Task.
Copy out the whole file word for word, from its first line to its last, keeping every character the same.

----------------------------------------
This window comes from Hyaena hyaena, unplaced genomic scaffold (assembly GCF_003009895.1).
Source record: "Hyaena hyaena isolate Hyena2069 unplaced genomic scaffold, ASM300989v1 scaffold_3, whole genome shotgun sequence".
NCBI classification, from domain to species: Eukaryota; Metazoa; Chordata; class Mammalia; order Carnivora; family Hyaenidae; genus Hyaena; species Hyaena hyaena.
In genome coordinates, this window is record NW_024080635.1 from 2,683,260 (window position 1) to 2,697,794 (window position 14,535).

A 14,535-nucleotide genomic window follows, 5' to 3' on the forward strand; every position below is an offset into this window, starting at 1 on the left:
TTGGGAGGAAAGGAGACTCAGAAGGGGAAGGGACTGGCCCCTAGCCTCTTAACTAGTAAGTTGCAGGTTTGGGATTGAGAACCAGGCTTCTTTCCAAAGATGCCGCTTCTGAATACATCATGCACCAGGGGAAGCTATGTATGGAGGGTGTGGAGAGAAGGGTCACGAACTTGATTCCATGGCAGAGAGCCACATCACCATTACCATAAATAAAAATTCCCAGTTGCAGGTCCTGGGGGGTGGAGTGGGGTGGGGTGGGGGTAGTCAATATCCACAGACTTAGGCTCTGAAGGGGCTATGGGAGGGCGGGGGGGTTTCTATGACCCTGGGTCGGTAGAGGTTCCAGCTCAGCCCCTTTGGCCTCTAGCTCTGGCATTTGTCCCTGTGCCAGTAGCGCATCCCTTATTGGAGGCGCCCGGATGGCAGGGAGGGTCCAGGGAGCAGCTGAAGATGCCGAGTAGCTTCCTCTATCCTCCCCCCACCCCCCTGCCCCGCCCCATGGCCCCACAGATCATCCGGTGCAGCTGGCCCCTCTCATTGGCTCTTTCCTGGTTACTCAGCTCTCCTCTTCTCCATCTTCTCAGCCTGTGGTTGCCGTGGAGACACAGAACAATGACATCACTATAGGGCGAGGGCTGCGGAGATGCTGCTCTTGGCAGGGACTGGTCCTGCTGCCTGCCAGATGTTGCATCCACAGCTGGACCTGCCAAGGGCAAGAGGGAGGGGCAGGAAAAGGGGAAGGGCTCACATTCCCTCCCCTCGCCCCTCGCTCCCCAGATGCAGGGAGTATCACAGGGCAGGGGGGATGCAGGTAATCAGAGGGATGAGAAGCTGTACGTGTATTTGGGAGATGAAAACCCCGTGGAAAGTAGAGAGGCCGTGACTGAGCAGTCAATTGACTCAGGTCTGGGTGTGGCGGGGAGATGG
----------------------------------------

This window comes from Hyaena hyaena, unplaced genomic scaffold (assembly GCF_003009895.1).
Source record: "Hyaena hyaena isolate Hyena2069 unplaced genomic scaffold, ASM300989v1 scaffold_3, whole genome shotgun sequence".
NCBI classification, from domain to species: Eukaryota; Metazoa; Chordata; class Mammalia; order Carnivora; family Hyaenidae; genus Hyaena; species Hyaena hyaena.
In genome coordinates, this window is record NW_024080635.1 from 2,683,260 (window position 1) to 2,697,794 (window position 14,535).

A 14,535-nucleotide genomic window follows, 5' to 3' on the forward strand; every position below is an offset into this window, starting at 1 on the left:
TTGGGAGGAAAGGAGACTCAGAAGGGGAAGGGACTGGCCCCTAGCCTCTTAACTAGTAAGTTGCAGGTTTGGGATTGAGAACCAGGCTTCTTTCCAAAGATGCCGCTTCTGAATACATCATGCACCAGGGGAAGCTATGTATGGAGGGTGTGGAGAGAAGGGTCACGAACTTGATTCCATGGCAGAGAGCCACATCACCATTACCATAAATAAAAATTCCCAGTTGCAGGTCCTGGGGGGTGGAGTGGGGTGGGGTGGGGGTAGTCAATATCCACAGACTTAGGCTCTGAAGGGGCTATGGGAGGGCGGGGGGGTTTCTATGACCCTGGGTCGGTAGAGGTTCCAGCTCAGCCCCTTTGGCCTCTAGCTCTGGCATTTGTCCCTGTGCCAGTAGCGCATCCCTTATTGGAGGCGCCCGGATGGCAGGGAGGGTCCAGGGAGCAGCTGAAGATGCCGAGTAGCTTCCTCTATCCTCCCCCCACCCCCCTGCCCCGCCCCATGGCCCCACAGATCATCCGGTGCAGCTGGCCCCTCTCATTGGCTCTTTCCTGGTTACTCAGCTCTCCTCTTCTCCATCTTCTCAGCCTGTGGTTGCCGTGGAGACACAGAACAATGACATCACTATAGGGCGAGGGCTGCGGAGATGCTGCTCTTGGCAGGGACTGGTCCTGCTGCCTGCCAGATGTTGCATCCACAGCTGGACCTGCCAAGGGCAAGAGGGAGGGGCAGGAAAAGGGGAAGGGCTCACATTCCCTCCCCTCGCCCCTCGCTCCCCAGATGCAGGGAGTATCACAGGGCAGGGGGGATGCAGGTAATCAGAGGGATGAGAAGCTGTACGTGTATTTGGGAGATGAAAACCCCGTGGAAAGTAGAGAGGCCGTGACTGAGCAGTCAATTGACTCAGGTCTGGGTGTGGCGGGGAGATGG